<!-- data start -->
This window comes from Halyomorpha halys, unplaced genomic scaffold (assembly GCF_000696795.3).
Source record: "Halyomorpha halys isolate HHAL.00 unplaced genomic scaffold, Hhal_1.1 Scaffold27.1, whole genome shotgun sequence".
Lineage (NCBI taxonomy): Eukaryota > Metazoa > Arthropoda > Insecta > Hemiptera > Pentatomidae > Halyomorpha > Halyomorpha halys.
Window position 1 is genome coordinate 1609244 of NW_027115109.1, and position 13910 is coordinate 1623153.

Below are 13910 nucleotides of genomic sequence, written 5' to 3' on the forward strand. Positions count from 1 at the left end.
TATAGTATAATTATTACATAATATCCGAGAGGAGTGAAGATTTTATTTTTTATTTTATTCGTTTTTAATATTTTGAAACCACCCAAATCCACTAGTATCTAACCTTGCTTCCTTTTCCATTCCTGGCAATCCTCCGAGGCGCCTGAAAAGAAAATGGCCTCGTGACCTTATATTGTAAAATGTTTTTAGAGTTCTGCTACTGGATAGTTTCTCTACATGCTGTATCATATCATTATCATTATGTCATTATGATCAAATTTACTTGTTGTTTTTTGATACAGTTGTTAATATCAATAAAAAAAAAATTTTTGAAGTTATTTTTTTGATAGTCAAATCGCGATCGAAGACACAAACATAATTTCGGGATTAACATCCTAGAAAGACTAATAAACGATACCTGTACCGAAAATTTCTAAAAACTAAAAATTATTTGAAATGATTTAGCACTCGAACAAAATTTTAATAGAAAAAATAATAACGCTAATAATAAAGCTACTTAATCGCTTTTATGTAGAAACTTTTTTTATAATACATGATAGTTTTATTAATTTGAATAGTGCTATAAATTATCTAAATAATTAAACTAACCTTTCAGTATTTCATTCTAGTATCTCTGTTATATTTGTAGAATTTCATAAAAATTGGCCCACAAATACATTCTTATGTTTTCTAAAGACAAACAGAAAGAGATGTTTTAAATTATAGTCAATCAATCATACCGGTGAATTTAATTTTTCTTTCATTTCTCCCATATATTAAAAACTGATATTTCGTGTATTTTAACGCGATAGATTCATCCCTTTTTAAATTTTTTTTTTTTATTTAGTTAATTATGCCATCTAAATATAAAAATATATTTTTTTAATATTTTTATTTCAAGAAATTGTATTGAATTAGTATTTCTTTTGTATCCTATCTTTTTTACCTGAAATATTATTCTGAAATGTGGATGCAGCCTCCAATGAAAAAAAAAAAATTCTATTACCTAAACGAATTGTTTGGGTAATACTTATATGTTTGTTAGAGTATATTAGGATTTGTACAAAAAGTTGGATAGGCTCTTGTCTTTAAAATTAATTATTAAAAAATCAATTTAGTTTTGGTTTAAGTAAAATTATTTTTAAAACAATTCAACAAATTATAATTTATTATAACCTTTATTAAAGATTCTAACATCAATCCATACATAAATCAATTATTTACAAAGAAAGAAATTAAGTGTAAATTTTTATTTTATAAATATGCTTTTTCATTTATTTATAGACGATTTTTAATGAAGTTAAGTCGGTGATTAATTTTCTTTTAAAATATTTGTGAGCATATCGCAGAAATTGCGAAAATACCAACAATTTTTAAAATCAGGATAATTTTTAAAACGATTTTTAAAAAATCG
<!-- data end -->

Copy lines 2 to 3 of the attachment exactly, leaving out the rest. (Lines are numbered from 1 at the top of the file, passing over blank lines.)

Source record: "Halyomorpha halys isolate HHAL.00 unplaced genomic scaffold, Hhal_1.1 Scaffold27.1, whole genome shotgun sequence".
Lineage (NCBI taxonomy): Eukaryota > Metazoa > Arthropoda > Insecta > Hemiptera > Pentatomidae > Halyomorpha > Halyomorpha halys.